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Biden senior adviser: 'We know that we have work to do' to gain Latino support

Biden senior adviser: 'We know that we have work to do' to gain Latino support
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Democratic presidential nominee Joe Biden’s senior adviser Symone SandersSymone SandersSunday shows preview: CDC school reopening guidance stirs debate; Texas battles winter freeze White House says teacher vaccinations not required for schools to reopen CNN's John Berman chides White House aide on reopening schools: 'Not a trick question' MORE said Sunday that the campaign is aware it has “work to do” to gain support from Latino voters. 

On ABC’s “This Week,” George StephanopoulosGeorge Robert StephanopoulosBrooke Baldwin to leave CNN Fauci: Stimulus bill needs to be passed for schools to reopen Coons blames McConnell for Trump acquittal: We needed 'more Republican courage' MORE questioned Sanders about “relatively weaker” support numbers for Biden among Latino voters in Nevada and Florida and asked whether the campaign planned to follow Sen. Bernie SandersBernie SandersHouse Democrats pass sweeping .9T COVID-19 relief bill with minimum wage hike House set for tight vote on COVID-19 relief package On The Money: Democrats scramble to save minimum wage hike | Personal incomes rise, inflation stays low after stimulus burst MORE’s (I-Vt.) suggestions for stronger outreach to Latino, younger and progressive voters.  

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“Well, George, look, we know that we have work to do,” she responded. “And we have said from the beginning — and Vice President BidenJoe BidenNoem touts South Dakota coronavirus response, knocks lockdowns in CPAC speech On The Trail: Cuomo and Newsom — a story of two embattled governors Biden celebrates vaccine approval but warns 'current improvement could reverse' MORE has been very clear about this, as has Sen. [Kamala] Harris [D-Calif.] — that we are really working to earn every single vote in this country, and we want to earn the votes of the Latino, Hispanic community.”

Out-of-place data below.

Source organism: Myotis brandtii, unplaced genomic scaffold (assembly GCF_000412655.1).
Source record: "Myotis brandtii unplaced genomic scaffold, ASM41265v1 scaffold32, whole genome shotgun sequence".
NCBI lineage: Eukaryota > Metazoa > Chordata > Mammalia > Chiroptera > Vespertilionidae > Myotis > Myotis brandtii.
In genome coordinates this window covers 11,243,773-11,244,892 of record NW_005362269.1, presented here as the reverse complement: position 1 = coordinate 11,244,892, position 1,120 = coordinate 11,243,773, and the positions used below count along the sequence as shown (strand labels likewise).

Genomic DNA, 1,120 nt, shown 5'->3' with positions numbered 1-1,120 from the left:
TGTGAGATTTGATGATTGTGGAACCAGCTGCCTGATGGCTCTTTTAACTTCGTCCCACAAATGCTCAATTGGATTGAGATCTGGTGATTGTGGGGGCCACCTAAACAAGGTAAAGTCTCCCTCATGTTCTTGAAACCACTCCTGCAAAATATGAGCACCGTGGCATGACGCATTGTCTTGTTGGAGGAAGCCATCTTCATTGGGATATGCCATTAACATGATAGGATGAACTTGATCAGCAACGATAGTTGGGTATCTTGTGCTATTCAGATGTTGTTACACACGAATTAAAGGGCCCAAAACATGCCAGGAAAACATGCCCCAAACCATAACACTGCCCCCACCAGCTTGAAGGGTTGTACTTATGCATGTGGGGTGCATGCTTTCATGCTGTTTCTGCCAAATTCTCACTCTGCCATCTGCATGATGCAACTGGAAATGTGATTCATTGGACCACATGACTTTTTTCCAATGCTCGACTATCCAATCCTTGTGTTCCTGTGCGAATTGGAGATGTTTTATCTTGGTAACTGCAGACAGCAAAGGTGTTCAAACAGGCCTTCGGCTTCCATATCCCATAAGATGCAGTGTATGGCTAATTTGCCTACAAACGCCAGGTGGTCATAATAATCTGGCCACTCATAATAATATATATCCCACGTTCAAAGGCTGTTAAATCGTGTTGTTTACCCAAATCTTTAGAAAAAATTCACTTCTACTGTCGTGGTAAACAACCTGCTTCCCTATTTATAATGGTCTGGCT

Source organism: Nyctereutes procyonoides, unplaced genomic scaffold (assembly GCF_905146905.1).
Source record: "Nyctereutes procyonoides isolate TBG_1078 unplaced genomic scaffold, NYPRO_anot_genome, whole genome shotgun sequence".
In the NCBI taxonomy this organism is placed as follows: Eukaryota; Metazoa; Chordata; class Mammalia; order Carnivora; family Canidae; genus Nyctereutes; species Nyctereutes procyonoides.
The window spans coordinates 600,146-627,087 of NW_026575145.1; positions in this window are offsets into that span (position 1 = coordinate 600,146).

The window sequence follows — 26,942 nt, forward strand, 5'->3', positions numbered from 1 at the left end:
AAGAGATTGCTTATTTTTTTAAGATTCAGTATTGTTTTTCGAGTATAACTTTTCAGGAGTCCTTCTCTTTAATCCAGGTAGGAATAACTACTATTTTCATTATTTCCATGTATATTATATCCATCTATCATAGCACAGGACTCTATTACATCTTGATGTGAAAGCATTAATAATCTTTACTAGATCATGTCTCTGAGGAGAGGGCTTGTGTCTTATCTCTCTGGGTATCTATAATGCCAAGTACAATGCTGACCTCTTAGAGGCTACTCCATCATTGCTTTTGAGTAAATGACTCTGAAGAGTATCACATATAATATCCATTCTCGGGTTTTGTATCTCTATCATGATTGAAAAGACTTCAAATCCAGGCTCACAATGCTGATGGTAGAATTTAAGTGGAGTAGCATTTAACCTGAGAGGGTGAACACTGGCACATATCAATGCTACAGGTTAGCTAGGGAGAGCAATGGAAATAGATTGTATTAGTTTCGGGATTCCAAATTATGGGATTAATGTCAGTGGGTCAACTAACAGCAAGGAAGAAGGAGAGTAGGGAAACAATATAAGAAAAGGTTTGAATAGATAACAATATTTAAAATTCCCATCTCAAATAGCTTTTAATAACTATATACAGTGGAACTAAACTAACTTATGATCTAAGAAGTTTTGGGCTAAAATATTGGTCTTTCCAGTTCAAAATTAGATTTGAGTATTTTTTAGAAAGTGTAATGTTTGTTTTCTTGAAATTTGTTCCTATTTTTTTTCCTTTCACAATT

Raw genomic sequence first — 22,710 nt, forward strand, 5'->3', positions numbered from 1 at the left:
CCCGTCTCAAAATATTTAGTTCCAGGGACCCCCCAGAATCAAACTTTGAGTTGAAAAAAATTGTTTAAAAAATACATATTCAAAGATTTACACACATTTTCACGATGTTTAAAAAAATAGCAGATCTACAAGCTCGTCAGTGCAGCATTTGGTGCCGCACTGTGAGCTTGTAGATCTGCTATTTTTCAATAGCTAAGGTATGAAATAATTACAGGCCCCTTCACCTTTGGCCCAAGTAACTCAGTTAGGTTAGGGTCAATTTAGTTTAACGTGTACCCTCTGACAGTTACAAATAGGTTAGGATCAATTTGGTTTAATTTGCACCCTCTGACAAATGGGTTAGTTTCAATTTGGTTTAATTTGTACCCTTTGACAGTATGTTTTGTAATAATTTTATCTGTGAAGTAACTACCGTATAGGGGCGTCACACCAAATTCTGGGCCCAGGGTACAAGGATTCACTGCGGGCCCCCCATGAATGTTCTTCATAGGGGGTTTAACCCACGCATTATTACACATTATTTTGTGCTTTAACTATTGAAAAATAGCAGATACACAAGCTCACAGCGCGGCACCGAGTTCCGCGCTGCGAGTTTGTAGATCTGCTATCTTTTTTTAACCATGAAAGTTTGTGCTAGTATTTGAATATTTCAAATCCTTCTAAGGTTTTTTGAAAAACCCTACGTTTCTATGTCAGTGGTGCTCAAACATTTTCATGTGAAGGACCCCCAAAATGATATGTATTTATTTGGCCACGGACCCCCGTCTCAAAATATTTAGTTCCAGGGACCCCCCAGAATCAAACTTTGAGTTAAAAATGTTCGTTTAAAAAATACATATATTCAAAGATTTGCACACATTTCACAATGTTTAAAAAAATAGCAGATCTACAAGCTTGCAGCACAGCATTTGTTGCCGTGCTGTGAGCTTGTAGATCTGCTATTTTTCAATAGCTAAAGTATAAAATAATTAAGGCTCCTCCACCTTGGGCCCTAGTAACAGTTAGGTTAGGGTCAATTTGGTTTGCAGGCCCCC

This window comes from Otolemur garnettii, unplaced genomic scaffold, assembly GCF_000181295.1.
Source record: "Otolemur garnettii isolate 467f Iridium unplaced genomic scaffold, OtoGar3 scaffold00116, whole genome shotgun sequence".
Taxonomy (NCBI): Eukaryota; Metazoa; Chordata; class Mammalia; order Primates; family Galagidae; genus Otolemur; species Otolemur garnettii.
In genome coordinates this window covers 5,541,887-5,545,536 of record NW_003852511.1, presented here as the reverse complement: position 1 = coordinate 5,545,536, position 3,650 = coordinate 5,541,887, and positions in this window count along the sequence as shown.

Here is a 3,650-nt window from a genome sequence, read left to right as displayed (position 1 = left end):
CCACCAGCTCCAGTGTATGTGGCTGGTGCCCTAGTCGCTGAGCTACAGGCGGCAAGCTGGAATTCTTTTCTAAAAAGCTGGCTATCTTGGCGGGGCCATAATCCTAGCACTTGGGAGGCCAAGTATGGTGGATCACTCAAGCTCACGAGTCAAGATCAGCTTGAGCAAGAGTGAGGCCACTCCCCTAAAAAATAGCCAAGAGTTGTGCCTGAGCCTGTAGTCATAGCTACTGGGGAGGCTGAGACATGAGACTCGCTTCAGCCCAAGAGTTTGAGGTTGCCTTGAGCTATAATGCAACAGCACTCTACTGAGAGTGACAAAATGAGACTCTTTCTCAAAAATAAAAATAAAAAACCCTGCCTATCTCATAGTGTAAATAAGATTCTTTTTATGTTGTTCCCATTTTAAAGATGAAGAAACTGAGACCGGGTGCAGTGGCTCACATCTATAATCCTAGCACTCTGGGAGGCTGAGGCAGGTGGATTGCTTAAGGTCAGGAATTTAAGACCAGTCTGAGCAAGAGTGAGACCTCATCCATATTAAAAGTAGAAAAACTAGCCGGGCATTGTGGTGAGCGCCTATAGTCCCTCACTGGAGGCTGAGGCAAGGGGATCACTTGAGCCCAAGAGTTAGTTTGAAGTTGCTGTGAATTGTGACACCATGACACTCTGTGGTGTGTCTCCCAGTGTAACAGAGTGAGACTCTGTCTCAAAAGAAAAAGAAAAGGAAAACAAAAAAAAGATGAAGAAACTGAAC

Symone Sanders said the Biden campaign is “doing the work” to earn Latino voters, citing Harris’s events in Florida and virtual events in Arizona last week and the former vice president’s upcoming trip to Florida next week. 

“We’re committed to doing the work,” she said. “We’ve made a historic investment in our Latino and Hispanic paid media program, more than any presidential candidate ever.”

The campaign adviser also said the Latino and Hispanic paid media program launched on June 19 and meets “voters where they are.” 

Democrats have expressed concerns about polls that show Biden’s support among Latinos behind Hillary ClintonHillary Diane Rodham ClintonMedia circles wagons for conspiracy theorist Neera Tanden The Hill's Morning Report - Presented by The AIDS Institute - Senate ref axes minimum wage, House votes today on relief bill Democratic strategists start women-run media consulting firm MORE’s levels in 2016, fearing that the lack of support could cost him Florida and the White House. 

A Quinnipiac University poll determined that Biden was behind President TrumpDonald TrumpNoem touts South Dakota coronavirus response, knocks lockdowns in CPAC speech On The Trail: Cuomo and Newsom — a story of two embattled governors McCarthy: 'I would bet my house' GOP takes back lower chamber in 2022 MORE in Hispanic support in Florida — 43 percent to 45 percent. The Latino outreach firm Equis Research found Biden ahead of Trump among Latino voters by smaller margins than Clinton in 2016. 

“There’s really no good answer here if you’re the Biden campaign,” one Florida Democratic operative told The Hill last week. “At this stage in the campaign, he should not be getting these numbers against the most anti-Hispanic president in history.”